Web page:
A year after the Food and Drug Administration laid out the rules for food manufacturers who want to label their products gluten-free, the new labeling requirements will go kick in this week. [More]
Gluten! It’s all the rage. Or at least, avoiding it has become popular even for those don’t suffer from celiac disease, making gluten-free products a potential moneymaker for companies who’ve seized on the marketing power of such products. But when it comes to smacking a gluten-free label on vodka and other distilled spirits, is it all just another way to get a buck out of customers? [More]
In recent years much has been made of gluten — people with celiac disease can’t eat it and others simply want to keep their diets free of it. But until now, there hasn’t been any official word from on high regarding how to actually define what makes a gluten-free food. The Food and Drug Administration is changing that with a final rule on what characteristics a food must have in order to be really and truly gluten-free. [More]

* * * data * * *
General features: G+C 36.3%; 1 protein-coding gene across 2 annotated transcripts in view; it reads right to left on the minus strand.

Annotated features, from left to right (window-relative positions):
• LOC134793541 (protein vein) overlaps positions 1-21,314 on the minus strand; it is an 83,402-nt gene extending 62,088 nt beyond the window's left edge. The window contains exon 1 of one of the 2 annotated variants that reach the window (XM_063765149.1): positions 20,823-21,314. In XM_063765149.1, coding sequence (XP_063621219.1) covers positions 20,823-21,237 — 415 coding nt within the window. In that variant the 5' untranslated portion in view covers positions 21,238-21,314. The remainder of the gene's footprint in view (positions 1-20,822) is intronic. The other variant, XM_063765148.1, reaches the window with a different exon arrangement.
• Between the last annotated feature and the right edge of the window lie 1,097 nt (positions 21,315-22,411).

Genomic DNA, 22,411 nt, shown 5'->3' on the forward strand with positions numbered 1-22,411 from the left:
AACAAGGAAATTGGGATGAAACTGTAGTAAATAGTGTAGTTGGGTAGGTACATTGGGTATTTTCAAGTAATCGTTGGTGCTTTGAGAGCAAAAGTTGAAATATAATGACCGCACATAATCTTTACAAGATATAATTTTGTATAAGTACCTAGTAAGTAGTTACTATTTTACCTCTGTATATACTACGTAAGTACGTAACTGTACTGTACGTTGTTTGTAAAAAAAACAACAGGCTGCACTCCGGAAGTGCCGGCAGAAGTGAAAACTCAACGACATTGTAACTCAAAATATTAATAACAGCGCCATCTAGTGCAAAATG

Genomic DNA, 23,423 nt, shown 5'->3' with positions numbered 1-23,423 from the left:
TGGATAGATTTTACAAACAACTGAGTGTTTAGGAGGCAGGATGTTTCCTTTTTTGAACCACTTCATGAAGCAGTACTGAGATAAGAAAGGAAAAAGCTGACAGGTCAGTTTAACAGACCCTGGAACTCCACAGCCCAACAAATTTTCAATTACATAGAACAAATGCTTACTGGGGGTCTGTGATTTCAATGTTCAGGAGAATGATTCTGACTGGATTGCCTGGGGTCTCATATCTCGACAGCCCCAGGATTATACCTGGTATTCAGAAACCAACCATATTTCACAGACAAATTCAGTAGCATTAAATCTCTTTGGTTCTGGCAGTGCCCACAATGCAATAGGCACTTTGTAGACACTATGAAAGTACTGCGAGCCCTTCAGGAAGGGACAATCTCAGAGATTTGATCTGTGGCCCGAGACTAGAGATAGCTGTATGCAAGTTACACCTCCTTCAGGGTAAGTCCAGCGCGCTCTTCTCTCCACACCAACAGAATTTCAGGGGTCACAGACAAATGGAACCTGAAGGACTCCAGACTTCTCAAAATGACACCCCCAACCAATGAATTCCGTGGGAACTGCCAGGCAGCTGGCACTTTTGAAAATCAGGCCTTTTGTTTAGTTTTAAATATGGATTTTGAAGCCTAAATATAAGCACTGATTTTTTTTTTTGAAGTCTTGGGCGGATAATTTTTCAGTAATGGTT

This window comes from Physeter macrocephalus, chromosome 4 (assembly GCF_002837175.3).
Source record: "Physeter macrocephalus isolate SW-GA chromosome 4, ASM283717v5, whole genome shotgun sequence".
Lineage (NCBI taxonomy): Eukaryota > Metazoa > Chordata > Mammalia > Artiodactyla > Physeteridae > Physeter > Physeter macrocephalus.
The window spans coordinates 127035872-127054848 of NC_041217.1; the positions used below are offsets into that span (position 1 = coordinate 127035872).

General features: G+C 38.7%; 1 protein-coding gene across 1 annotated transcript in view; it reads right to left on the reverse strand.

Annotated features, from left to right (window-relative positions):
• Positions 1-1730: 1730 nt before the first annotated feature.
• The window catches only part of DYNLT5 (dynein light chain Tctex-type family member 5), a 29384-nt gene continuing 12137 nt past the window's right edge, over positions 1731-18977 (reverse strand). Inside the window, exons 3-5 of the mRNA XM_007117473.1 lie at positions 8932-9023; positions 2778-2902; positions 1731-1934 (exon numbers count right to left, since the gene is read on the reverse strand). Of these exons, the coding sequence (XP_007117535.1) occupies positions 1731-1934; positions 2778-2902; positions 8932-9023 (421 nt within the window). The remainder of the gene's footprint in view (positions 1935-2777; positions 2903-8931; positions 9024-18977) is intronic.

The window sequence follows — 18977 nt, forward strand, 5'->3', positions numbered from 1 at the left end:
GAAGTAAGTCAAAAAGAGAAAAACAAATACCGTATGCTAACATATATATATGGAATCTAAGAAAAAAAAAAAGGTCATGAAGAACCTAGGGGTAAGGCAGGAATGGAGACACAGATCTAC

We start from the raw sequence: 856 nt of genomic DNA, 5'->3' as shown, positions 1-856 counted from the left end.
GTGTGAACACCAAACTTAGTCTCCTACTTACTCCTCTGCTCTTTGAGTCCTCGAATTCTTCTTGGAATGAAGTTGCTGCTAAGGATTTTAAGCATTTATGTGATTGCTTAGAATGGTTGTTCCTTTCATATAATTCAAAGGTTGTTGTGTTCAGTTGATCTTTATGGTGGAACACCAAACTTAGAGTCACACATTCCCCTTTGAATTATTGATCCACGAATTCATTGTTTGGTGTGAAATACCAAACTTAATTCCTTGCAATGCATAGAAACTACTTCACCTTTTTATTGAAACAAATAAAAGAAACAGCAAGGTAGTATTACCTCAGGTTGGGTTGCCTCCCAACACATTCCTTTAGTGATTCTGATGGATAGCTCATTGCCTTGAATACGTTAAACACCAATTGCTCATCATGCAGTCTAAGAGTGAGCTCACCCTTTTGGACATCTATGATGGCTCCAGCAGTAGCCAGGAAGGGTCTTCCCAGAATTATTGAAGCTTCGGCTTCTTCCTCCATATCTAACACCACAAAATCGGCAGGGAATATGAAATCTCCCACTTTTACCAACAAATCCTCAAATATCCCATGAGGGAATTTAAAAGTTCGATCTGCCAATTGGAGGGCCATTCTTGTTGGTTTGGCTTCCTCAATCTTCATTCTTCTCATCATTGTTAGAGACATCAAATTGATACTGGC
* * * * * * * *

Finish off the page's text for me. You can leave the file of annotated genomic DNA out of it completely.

If you had been asked to predict which national fast-food chain would be the first to offer gluten-free products, you probably wouldn’t have picked Dunkin’ Donuts, whose very name seems like it should be covered in wheat flour, but the company says it will be selling both gluten-free donuts and muffins in all its U.S. stores. [More]
I have a very good friend who figured out, by process of elimination, that she has a gluten intolerance. At first, it was tough — she suffered through a lot of bland, yucky and just bad-tasting products back in 2005 and became an excellent gluten-free chef in her own right because of it. Fast forward to now, and the food industry has caught on and made the world of gluten allergies a much friendlier place to eat in. One Missouri legislator wants to extend that trend to the cosmetic industry with a new bill. [More]
While there are a number of people out there trying to cut down on the amount of wheat gluten they consume, it’s people with celiac disease that truly need to avoid the protein. So while Domino’s Pizza has been touting its new gluten-free crust option, the pizza people admit it shouldn’t be eaten by those with celiac.
People with food allergies or sensitivities know that no matter what the colorful claims on the front of a food’s package might be, you still need to chEck the ingredients. Briana writes that her recent experience at Kroger brought this point home. The front of a chicken broth carton declared the product to be “gluten-free,” but the side of the package said “may contain wheat.” Which is it? While food packaging might brag that its contents are gluten-free, such labels aren’t yet regulated by the FDA. In the case of Briana and Kroger, this led to some confusion.